I’m sad that so much nastiness and ridicule, so much emphasis on an individual’s right to make as much money as possible, continues to make life more miserable than it has to be. 

Those of us who can hide safely away from the rats may have the means to keep moving out of one neighborhood after another, one country after another, one school after another, one job after another, hoping that somehow we can protect ourselves and our loved ones from a mean world. 

But if nothing else, a pandemic proves that we cannot run away from reality; and everyone else’s reality is ours. 

Here’s my hope – teachers and parents will help children be strong and happy critical thinkers who can suspect that judging others for who they are and what they believe in is rat behavior. Judge the actions, not the person. If someone has an orange comb-over, that’s okay. Don’t ridicule the hair; ridicule the desire to profit from sales of a medicine that doesn’t work. Future grown-up humans can be encouraged to work with anyone and develop any plan where the focus is on making it easier to face the inevitable suffering that life includes as well as healing all the forms of suffering that can be healed.

So, I’d say to Cuchulain, “You wouldn’t have killed your own son if you’d asked the right questions instead of running your sword through him. So now what you need to do is step away from the tide, turn away from the relentless waves for a while and tell others what you learned about making big, sad mistakes. Put the sword down. Put it down and go get some bread and tea for yourself, and enough to hand out to others.” 

The headlines about rats are my waves. I need to put the sword down now.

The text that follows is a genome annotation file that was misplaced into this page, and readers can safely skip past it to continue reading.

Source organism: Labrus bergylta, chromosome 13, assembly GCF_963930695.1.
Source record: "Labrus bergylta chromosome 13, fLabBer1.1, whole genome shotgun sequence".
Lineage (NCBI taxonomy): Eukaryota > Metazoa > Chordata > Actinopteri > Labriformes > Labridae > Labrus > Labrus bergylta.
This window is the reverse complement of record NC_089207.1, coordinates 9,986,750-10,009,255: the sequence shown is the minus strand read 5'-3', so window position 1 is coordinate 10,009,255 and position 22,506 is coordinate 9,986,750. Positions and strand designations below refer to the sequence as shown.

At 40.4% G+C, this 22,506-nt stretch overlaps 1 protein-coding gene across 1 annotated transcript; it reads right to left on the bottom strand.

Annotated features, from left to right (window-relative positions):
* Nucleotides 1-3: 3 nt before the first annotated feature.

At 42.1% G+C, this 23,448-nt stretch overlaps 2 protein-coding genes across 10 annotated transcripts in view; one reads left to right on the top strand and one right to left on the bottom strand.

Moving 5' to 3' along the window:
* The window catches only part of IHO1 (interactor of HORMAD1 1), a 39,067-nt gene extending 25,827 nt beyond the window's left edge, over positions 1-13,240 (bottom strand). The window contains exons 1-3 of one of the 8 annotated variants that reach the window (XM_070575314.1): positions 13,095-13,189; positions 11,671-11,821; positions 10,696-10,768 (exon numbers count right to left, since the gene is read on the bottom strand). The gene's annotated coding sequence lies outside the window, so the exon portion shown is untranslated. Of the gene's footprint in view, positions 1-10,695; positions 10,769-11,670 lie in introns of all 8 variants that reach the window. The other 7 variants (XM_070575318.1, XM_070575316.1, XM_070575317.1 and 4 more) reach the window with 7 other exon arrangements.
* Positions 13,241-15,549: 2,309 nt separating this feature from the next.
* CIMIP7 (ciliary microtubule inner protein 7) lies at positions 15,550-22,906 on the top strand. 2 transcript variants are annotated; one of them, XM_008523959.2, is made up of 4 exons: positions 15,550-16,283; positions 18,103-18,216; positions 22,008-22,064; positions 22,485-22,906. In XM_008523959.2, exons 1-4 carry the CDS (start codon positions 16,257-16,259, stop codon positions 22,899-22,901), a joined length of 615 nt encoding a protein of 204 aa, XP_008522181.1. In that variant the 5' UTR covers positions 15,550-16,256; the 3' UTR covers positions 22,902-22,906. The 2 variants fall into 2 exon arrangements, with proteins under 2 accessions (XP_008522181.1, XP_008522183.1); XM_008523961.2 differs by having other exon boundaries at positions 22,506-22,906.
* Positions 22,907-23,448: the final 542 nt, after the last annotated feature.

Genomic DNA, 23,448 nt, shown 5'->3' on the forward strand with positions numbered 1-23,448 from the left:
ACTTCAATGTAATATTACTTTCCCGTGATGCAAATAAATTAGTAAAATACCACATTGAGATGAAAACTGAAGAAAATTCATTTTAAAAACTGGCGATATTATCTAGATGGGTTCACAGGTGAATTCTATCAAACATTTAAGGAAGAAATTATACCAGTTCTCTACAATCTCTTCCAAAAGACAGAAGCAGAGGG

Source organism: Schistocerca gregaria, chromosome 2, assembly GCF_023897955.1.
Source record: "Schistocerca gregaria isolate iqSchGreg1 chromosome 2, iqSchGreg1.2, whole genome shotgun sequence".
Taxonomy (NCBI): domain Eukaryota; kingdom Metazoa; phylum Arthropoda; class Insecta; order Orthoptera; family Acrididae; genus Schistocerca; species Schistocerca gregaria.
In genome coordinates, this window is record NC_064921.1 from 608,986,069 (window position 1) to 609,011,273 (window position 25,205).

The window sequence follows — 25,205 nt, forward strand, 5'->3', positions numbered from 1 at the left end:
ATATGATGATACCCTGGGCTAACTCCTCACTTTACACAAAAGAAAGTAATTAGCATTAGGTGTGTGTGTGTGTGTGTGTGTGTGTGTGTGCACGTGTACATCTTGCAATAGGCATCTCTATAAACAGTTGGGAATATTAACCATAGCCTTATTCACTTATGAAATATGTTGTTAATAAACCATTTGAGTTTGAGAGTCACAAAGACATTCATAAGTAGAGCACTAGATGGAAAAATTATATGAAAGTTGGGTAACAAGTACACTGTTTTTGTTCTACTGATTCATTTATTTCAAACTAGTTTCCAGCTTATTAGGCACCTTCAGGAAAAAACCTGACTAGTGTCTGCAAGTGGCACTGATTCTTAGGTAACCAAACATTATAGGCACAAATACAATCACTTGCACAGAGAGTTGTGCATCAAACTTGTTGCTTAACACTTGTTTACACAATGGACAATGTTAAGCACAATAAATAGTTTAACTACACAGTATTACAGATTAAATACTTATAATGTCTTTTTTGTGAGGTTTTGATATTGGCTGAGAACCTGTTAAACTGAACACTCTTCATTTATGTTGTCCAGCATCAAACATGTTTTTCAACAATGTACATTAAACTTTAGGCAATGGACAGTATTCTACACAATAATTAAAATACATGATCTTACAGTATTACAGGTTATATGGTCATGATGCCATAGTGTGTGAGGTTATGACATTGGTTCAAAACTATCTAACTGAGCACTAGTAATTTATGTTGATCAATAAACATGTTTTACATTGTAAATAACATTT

Comments

  • Hi Kate,
    Beautifully written; I so appreciate it when we all take turns ably expressing what we each sometimes can’t quite capture in words. You did that for me today. Thank you.

    I don’t know whether I’m observing human behavior or American behavior or Trumpist behavior or ???

    I’m reminded of Stephen Hawking’s prediction that it will be greed and stupidity that finally destroys us. That’s all I see on the news, though tempered with local stories of altruism.

    So much to reconcile. It occupies much of my contemplative time.

    Thanks for inspiring me to sit down and write again. I have a feeling there’s plenty of material there these days.

  • Thanks, Kris — it flowed out of me after a rough night.

  • Cirrelda Snider-Bryan

    May 7, 2020 at 7:17 pm

    What good advice you give us, you give Cuchulain. Putting experience to work, you are — reflection using a lifetime of gained experience, then sharing the insight. Thankful for your voice, Kate!

  • Well said! Thanks for that.

  • Yes, yes, and yes. Thanks for writing this, Kate. For raising your voice.

    We tiny humans want simple answers. We want to eat hamburgers and not kill cows. We want to go back to business as usual and for the virus to go away. We want to pay fewer taxes and have better schools.

    I can stay hopeful because I believe people are reckoning with this reality, and really and truly thinking. Perhaps from this teachers will be paid like the professionals they are. Perhaps teachers’ salaries will be high enough that the very best people choose this profession. Perhaps people will recognize that factory farming is damaging us all. Perhaps we will come to realize what is essential and what is not.